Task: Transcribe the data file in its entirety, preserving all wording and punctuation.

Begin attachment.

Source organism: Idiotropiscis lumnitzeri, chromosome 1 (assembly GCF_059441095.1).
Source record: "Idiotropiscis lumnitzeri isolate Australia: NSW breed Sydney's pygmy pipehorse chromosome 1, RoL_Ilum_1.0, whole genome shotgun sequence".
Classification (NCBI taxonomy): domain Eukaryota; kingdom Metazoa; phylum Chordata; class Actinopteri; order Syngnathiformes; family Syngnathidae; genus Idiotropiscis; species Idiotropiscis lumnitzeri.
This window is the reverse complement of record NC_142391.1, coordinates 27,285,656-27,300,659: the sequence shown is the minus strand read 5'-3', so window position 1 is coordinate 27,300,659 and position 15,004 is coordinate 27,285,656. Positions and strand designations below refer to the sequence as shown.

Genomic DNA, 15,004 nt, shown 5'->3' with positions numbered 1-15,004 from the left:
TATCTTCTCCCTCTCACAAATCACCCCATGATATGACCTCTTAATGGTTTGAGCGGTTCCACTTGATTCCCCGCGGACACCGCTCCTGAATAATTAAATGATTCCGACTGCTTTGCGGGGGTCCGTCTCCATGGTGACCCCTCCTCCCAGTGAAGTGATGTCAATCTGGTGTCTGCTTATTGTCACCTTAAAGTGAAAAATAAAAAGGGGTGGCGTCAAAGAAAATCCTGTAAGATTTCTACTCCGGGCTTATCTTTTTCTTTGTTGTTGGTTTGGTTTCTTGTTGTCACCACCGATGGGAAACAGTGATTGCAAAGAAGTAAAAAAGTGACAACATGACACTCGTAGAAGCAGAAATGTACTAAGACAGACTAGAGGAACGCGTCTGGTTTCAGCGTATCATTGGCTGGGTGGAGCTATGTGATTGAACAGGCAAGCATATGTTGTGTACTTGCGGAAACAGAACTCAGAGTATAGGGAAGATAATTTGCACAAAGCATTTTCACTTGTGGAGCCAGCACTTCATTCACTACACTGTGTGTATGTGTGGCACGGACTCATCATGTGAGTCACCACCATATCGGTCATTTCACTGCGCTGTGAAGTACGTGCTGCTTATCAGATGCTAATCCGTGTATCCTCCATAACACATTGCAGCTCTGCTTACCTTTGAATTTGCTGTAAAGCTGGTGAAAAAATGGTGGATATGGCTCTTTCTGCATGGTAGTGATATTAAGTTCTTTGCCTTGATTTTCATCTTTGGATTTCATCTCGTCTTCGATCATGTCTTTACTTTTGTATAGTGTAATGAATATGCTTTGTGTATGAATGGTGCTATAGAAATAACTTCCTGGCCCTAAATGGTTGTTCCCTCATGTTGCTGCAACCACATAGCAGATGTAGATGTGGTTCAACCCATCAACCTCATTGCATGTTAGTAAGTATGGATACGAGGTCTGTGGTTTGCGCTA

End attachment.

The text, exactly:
Source organism: Idiotropiscis lumnitzeri, chromosome 1 (assembly GCF_059441095.1).
Source record: "Idiotropiscis lumnitzeri isolate Australia: NSW breed Sydney's pygmy pipehorse chromosome 1, RoL_Ilum_1.0, whole genome shotgun sequence".
Classification (NCBI taxonomy): domain Eukaryota; kingdom Metazoa; phylum Chordata; class Actinopteri; order Syngnathiformes; family Syngnathidae; genus Idiotropiscis; species Idiotropiscis lumnitzeri.
This window is the reverse complement of record NC_142391.1, coordinates 27,285,656-27,300,659: the sequence shown is the minus strand read 5'-3', so window position 1 is coordinate 27,300,659 and position 15,004 is coordinate 27,285,656. Positions and strand designations below refer to the sequence as shown.

Genomic DNA, 15,004 nt, shown 5'->3' with positions numbered 1-15,004 from the left:
TATCTTCTCCCTCTCACAAATCACCCCATGATATGACCTCTTAATGGTTTGAGCGGTTCCACTTGATTCCCCGCGGACACCGCTCCTGAATAATTAAATGATTCCGACTGCTTTGCGGGGGTCCGTCTCCATGGTGACCCCTCCTCCCAGTGAAGTGATGTCAATCTGGTGTCTGCTTATTGTCACCTTAAAGTGAAAAATAAAAAGGGGTGGCGTCAAAGAAAATCCTGTAAGATTTCTACTCCGGGCTTATCTTTTTCTTTGTTGTTGGTTTGGTTTCTTGTTGTCACCACCGATGGGAAACAGTGATTGCAAAGAAGTAAAAAAGTGACAACATGACACTCGTAGAAGCAGAAATGTACTAAGACAGACTAGAGGAACGCGTCTGGTTTCAGCGTATCATTGGCTGGGTGGAGCTATGTGATTGAACAGGCAAGCATATGTTGTGTACTTGCGGAAACAGAACTCAGAGTATAGGGAAGATAATTTGCACAAAGCATTTTCACTTGTGGAGCCAGCACTTCATTCACTACACTGTGTGTATGTGTGGCACGGACTCATCATGTGAGTCACCACCATATCGGTCATTTCACTGCGCTGTGAAGTACGTGCTGCTTATCAGATGCTAATCCGTGTATCCTCCATAACACATTGCAGCTCTGCTTACCTTTGAATTTGCTGTAAAGCTGGTGAAAAAATGGTGGATATGGCTCTTTCTGCATGGTAGTGATATTAAGTTCTTTGCCTTGATTTTCATCTTTGGATTTCATCTCGTCTTCGATCATGTCTTTACTTTTGTATAGTGTAATGAATATGCTTTGTGTATGAATGGTGCTATAGAAATAACTTCCTGGCCCTAAATGGTTGTTCCCTCATGTTGCTGCAACCACATAGCAGATGTAGATGTGGTTCAACCCATCAACCTCATTGCATGTTAGTAAGTATGGATACGAGGTCTGTGGTTTGCGCTA